They talk about politics, their travels, their cholesterol count, and where to get cheap Lipitor or cheap dental care. (Answer: Canada and Mexico.) After dinner, they gather at card tables in the space between their rigs and play hearts, pinochle or "joker" -- a combination card and board game popular with Airstreamers. They poke around each other's rigs, comparing notes about gas consumption and leaky hoses. When one gentleman is asked where he and his wife are from, he says, "wherever we park," crooking a thumb back to his gi-normous Land Yacht.
Airstreamers have mastered the recipe for instant friendship. Whatever the human ingredient, you just add an Airstream and start talking. They talk about the fun they have connecting and reconnecting with people as they travel around the country.
Dicky Riegel, 38, has been the president and CEO of Airstream for two years. By 8 a.m. on Saturday he's cruising the Airstream campground in a golf cart, serving coffee to surprised Airstreamers who are up early, crisply dressed and walking in pairs toward the food tent, where the doughnuts are. After breakfast there are tours of the factory to take, company-owned vintage models to inspect and a vintage car show and carnival in town.
Riegel has been at the helm during a period of rapid growth and change at Airstream. This year the company expects to produce between 1,500 and 1,800 trailers, up from 600 two years ago. Airstreams range in price from $33,000 for a Bambi like the one I'm towing to around $250,000 for the largest model -- a 39-foot Airstream XL 390 that sleeps up to nine and has a skydeck on top (presumably the skydeck is most useful when the vehicle is parked). Riegel says he relishes the quirky older owners. "Sure, they're kooks and they say they're nuts, but they're such good people supporting each other. This is a real community." Riegel notes that while the small-town feel of the Homecoming suits the Airstream image, the largest percentage of sales lately is of the newest "International CCD" series, which has a retro-style, tricked-out interior designed by trendy Christopher Dean. "Our newer customers are well-educated, fun-loving, roving spirits with an interest in design," he says.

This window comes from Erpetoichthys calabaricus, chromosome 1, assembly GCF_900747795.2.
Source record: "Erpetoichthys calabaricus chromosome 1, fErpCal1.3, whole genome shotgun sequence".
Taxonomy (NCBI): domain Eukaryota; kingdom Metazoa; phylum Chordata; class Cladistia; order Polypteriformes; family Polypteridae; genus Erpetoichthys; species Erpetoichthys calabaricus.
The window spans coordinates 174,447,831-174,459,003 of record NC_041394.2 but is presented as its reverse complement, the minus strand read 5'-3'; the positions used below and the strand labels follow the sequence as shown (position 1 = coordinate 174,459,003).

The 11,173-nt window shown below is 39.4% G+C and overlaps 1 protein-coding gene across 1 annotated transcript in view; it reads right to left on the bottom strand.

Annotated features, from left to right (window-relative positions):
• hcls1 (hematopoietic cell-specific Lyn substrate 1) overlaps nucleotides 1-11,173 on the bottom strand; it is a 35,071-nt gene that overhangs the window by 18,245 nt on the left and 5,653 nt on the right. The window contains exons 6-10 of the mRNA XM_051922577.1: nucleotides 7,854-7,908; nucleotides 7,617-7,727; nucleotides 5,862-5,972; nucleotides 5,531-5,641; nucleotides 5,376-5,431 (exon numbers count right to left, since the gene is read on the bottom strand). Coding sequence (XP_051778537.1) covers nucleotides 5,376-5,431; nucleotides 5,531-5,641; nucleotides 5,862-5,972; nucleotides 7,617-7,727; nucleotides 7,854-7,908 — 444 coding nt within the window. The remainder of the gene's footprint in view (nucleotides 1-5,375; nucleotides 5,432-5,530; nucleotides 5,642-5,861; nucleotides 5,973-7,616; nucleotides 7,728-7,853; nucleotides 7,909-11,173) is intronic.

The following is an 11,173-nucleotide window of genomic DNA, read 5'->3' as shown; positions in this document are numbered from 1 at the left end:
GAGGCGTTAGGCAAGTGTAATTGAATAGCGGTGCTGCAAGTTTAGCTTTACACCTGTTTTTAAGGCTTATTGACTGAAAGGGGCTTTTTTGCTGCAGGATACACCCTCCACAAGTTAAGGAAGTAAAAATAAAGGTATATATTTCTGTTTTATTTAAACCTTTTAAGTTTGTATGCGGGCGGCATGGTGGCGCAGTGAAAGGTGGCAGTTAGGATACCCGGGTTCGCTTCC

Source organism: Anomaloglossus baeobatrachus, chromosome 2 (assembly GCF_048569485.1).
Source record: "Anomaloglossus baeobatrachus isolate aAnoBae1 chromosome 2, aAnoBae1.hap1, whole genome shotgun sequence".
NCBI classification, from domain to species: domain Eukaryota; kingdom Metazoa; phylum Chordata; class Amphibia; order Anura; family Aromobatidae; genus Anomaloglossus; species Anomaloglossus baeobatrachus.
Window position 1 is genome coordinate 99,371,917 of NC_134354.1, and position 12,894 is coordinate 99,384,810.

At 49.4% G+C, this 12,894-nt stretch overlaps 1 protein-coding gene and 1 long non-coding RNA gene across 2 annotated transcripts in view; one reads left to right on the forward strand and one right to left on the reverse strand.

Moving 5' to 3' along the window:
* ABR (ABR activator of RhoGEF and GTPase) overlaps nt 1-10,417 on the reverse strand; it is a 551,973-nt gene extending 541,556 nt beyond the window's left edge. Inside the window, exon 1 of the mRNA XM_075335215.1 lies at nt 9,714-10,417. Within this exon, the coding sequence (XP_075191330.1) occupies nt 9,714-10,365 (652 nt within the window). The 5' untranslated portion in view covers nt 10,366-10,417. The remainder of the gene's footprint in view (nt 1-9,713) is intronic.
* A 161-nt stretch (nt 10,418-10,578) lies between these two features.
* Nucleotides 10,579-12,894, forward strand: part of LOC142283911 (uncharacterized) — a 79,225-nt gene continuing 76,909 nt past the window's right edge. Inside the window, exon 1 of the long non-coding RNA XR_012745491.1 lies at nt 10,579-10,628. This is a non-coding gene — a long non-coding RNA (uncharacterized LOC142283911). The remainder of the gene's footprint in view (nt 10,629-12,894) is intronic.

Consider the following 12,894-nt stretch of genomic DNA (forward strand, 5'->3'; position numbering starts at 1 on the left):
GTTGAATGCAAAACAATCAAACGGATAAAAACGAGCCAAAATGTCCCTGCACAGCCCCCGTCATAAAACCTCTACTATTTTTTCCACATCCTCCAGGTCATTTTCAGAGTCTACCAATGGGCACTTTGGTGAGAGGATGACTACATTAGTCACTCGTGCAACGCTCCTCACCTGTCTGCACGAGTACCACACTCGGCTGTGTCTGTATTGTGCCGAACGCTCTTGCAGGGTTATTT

Ken Faber is all of that, only he's not a new customer. He and wife Petey bought their first Airstream in the early '60s. They've owned 17 different Airstream models over the last 40 years.
Just now Ken is polishing his 1948
Wee Wind. He isn't giving it a full-out polish, but a reflexive polish done with a tiny daub of spit and his thumb. The Wee Wind, one of only three of this model known to be on the road, is already perfect, inside and out, the result of a painstaking restoration by the couple.
If this little makeshift hometown had a prom king and queen, Ken and Petey would be it. Lanky, movie star attractive and twinkly around the eyes, the Fabers, married for 43 years, raised four kids in their hometown of Wyoming, which is on the outskirts of Grand Rapids. Ken is a senior agent with Northwestern Mutual Life Insurance Co. The couple manage commercial real estate properties together. Like many Airstreamers, they started their camping life in a tent.